I’m not sure how I got started but I recently read an excellent book about typography: Butterick’s Practical Typography. It’s free and there’s a section Typography in ten minutes if you want the important bits.
He makes a pretty good case for why it matters when he points out the vast majority of a webpage is text. Despite this it seems focus is on color schemes, images and effects. As I was already leaning towards minimalistic sites over bloated crap I decided to do a makeover of this site after reading the book.
Problems with my previous site
I was pretty happy with the site I had. But as I looked closer there were issues.
Butterick lists 5 anti-habits websites do and I managed to tick four out of five ant-habits:
- Tiny font size for body text
- Huge size for headings
- Relied on system fonts like Arial and Georgia
- Huge block of eye catching color for header and footer
The only one I managed to avoid was having page edges crammed with wads of navigational links.
The site also wasn’t responsive so it looked like shit on mobile and had very long lines on bigger screens making it hard to read.
The major changes were naturally to correct the big anti-habits and other no-nos the book brings up.
When comparing the old post style with the new we can pick out some noticeable changes:
- The body text is larger to make it easier to read.
- Margins are larger to keep lines at 2-3 alphabets—an easy way to gauge how long lines should be.
- Headers aren’t enormous compared to everything else yet easily identifiable.
- Tighter whitespace
If you look closely enough you can also see the fonts are different. Century Supra is the new body text replacing Georgia and Concourse is used for the date and navigation links. They are both professional fonts made by the author of Practical Typography.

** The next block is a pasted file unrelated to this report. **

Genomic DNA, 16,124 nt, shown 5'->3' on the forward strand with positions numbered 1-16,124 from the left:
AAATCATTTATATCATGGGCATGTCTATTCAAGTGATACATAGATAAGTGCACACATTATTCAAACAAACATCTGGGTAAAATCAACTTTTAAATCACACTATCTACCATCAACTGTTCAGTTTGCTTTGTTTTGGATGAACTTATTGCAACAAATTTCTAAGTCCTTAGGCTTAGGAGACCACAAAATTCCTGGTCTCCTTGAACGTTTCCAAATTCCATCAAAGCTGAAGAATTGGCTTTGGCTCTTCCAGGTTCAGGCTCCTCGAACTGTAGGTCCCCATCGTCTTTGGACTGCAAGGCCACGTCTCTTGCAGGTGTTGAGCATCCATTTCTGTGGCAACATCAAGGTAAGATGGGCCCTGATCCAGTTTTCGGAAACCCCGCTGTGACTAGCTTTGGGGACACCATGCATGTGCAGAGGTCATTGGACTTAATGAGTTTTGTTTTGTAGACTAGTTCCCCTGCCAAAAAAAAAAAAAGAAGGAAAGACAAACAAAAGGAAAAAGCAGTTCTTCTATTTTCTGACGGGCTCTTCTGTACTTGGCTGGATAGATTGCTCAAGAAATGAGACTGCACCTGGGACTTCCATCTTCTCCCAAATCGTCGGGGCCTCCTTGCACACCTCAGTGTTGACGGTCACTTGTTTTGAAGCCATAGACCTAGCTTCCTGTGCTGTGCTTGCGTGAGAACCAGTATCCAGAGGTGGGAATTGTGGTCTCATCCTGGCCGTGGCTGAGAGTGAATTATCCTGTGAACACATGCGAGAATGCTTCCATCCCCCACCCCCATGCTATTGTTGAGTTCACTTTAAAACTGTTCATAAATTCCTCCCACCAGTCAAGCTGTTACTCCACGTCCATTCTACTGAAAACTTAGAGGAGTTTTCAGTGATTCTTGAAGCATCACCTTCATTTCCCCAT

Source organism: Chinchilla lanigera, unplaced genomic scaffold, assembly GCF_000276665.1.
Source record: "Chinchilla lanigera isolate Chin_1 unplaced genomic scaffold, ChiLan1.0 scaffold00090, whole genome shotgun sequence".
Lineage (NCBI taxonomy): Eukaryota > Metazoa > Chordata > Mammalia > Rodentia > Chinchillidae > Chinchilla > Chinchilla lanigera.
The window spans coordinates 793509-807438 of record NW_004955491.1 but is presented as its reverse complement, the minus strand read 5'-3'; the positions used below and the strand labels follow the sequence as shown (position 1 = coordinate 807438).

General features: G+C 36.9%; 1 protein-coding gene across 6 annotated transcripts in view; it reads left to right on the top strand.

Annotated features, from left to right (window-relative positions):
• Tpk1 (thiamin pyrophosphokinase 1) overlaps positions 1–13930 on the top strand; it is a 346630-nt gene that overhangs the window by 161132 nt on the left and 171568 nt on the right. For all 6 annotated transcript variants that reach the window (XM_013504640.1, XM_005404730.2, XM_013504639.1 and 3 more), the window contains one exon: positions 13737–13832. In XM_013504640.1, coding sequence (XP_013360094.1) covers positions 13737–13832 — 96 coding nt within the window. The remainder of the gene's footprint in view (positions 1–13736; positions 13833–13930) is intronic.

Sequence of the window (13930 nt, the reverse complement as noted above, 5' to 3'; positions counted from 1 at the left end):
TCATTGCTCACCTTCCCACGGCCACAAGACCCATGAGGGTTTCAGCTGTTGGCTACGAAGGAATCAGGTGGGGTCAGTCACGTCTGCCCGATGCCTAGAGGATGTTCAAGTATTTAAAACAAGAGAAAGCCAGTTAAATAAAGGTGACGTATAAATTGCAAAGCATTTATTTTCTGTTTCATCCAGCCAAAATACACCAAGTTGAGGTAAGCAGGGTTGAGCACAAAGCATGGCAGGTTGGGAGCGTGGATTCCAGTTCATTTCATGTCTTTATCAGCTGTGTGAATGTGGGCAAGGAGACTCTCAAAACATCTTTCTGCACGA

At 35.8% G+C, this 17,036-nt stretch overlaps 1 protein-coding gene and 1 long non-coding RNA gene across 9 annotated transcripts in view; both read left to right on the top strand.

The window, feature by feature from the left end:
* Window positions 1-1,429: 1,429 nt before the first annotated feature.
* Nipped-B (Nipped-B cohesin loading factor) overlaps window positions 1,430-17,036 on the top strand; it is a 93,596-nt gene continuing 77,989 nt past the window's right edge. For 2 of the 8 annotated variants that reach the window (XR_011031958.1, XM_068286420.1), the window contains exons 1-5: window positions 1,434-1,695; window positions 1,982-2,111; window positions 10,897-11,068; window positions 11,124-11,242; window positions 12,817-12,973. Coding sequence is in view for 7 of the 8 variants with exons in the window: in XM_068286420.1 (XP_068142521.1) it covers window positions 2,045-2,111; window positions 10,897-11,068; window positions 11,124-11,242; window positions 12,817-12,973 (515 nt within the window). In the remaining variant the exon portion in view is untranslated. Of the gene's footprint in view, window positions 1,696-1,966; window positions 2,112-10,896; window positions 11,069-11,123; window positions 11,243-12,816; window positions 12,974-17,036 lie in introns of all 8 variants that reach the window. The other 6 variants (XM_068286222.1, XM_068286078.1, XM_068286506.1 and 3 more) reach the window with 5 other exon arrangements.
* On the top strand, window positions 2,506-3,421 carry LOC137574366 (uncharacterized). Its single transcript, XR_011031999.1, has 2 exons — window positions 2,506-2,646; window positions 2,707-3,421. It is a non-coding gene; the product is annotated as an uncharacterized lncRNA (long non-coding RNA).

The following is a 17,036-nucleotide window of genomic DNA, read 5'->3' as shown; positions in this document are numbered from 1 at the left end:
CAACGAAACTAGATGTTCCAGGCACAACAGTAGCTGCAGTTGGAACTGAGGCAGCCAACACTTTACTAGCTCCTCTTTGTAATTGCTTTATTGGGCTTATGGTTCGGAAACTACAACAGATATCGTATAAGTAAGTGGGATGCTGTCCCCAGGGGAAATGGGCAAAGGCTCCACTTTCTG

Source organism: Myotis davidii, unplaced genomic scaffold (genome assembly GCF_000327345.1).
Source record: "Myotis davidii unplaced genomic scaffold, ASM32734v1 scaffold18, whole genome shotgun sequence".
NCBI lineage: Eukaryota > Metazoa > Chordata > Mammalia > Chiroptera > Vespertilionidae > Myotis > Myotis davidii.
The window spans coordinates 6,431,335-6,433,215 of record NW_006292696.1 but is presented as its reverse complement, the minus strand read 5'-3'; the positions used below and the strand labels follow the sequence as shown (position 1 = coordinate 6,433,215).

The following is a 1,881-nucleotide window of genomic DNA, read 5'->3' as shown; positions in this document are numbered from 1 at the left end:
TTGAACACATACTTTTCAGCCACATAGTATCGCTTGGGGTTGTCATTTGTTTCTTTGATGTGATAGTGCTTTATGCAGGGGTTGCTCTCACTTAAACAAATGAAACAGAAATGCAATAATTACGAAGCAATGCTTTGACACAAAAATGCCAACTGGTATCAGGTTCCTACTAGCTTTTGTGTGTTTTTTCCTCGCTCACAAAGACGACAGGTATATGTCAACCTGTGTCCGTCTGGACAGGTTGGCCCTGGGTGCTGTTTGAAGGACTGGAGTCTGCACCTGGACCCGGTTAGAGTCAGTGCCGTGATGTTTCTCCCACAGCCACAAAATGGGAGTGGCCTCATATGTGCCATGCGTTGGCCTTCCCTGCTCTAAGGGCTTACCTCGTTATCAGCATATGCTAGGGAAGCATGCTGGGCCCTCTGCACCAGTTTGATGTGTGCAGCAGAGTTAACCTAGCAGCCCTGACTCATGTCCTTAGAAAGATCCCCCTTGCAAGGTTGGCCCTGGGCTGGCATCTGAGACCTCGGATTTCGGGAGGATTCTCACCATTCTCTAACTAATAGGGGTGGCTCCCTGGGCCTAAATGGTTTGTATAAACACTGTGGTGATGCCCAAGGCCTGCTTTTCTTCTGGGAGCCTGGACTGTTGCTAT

Now here’s the kicker: the fonts cost $239. And still I bought them.
Are the free fonts so bad? Absolutely not and Butterick agrees. I do like the fonts but the main reason I bought them was to support the book. The book is completely free and instead he’s trying to make money by selling fonts. I want to support him and if I get something good in return then great.
I’m not really a web designer so this was my first time trying to make a responsive design. Flexbox combined with some media queries made the process pretty straight forward.
Reading the site on a phone should now resize the font from 22px to 16px—or something in between—and re-flow the layout. I tried a multi-column layout for the homepage and projects page to better utilize space on wider screens which turns into a single-column on smaller screens.
I’m not completely happy with how the tags are laid out but it will do for now. I do think the homepage is an improvement at least.
Changes to code display
While I was looking to change font for my main text I started looking at programming fonts as well. It’s a huge rabbit hole I might write more about in the future.
I use dark background color personally but I’m not a fan of it on websites as they draw too much attention from the body text. The color I had used from the gruvbox theme was also quite eye catching so I chose a softer one. After updating pandoc I found a couple of new highlighting classes as well.
See the source if you’re curious.
I did a bunch of other things as well while I was at it. Such as adding game images to the projects page, correcting html5 markup and rewrote the styling in sass.
One annoyance I never bothered to fix was tag links generated links with mixed case and spaces. Now instead of
/blog/tags/Yearly Review we get
/blog/tags/yearly_review. It can be accomplished in Hakyll by using a custom route: